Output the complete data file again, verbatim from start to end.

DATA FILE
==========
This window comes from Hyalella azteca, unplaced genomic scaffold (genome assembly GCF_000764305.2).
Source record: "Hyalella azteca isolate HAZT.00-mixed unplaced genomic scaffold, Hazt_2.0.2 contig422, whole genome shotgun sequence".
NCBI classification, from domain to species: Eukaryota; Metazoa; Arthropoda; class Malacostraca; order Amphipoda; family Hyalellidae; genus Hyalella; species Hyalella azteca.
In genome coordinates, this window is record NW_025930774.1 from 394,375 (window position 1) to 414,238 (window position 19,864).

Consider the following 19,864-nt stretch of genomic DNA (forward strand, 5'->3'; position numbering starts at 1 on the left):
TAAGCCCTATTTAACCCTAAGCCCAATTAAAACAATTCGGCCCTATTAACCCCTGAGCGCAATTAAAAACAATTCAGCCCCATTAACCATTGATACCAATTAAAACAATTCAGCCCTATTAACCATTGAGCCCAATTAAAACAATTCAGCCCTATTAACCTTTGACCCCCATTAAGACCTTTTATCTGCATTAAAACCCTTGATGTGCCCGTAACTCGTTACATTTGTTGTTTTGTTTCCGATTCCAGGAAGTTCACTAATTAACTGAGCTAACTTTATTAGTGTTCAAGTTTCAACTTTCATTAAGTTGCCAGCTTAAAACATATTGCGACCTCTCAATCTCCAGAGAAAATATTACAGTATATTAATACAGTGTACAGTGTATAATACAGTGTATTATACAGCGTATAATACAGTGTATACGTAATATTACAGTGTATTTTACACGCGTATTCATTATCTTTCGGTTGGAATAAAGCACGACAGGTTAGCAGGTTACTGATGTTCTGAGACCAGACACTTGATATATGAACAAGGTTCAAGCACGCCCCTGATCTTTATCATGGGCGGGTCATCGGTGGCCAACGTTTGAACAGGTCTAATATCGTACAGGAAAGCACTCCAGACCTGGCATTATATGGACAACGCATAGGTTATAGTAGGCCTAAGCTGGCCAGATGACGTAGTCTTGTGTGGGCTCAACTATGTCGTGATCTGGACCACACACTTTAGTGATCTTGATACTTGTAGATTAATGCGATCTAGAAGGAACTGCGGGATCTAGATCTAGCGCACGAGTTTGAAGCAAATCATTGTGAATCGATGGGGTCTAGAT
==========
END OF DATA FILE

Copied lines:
This window comes from Hyalella azteca, unplaced genomic scaffold (genome assembly GCF_000764305.2).
Source record: "Hyalella azteca isolate HAZT.00-mixed unplaced genomic scaffold, Hazt_2.0.2 contig422, whole genome shotgun sequence".
NCBI classification, from domain to species: Eukaryota; Metazoa; Arthropoda; class Malacostraca; order Amphipoda; family Hyalellidae; genus Hyalella; species Hyalella azteca.
In genome coordinates, this window is record NW_025930774.1 from 394,375 (window position 1) to 414,238 (window position 19,864).

Consider the following 19,864-nt stretch of genomic DNA (forward strand, 5'->3'; position numbering starts at 1 on the left):
TAAGCCCTATTTAACCCTAAGCCCAATTAAAACAATTCGGCCCTATTAACCCCTGAGCGCAATTAAAAACAATTCAGCCCCATTAACCATTGATACCAATTAAAACAATTCAGCCCTATTAACCATTGAGCCCAATTAAAACAATTCAGCCCTATTAACCTTTGACCCCCATTAAGACCTTTTATCTGCATTAAAACCCTTGATGTGCCCGTAACTCGTTACATTTGTTGTTTTGTTTCCGATTCCAGGAAGTTCACTAATTAACTGAGCTAACTTTATTAGTGTTCAAGTTTCAACTTTCATTAAGTTGCCAGCTTAAAACATATTGCGACCTCTCAATCTCCAGAGAAAATATTACAGTATATTAATACAGTGTACAGTGTATAATACAGTGTATTATACAGCGTATAATACAGTGTATACGTAATATTACAGTGTATTTTACACGCGTATTCATTATCTTTCGGTTGGAATAAAGCACGACAGGTTAGCAGGTTACTGATGTTCTGAGACCAGACACTTGATATATGAACAAGGTTCAAGCACGCCCCTGATCTTTATCATGGGCGGGTCATCGGTGGCCAACGTTTGAACAGGTCTAATATCGTACAGGAAAGCACTCCAGACCTGGCATTATATGGACAACGCATAGGTTATAGTAGGCCTAAGCTGGCCAGATGACGTAGTCTTGTGTGGGCTCAACTATGTCGTGATCTGGACCACACACTTTAGTGATCTTGATACTTGTAGATTAATGCGATCTAGAAGGAACTGCGGGATCTAGATCTAGCGCACGAGTTTGAAGCAAATCATTGTGAATCGATGGGGTCTAGAT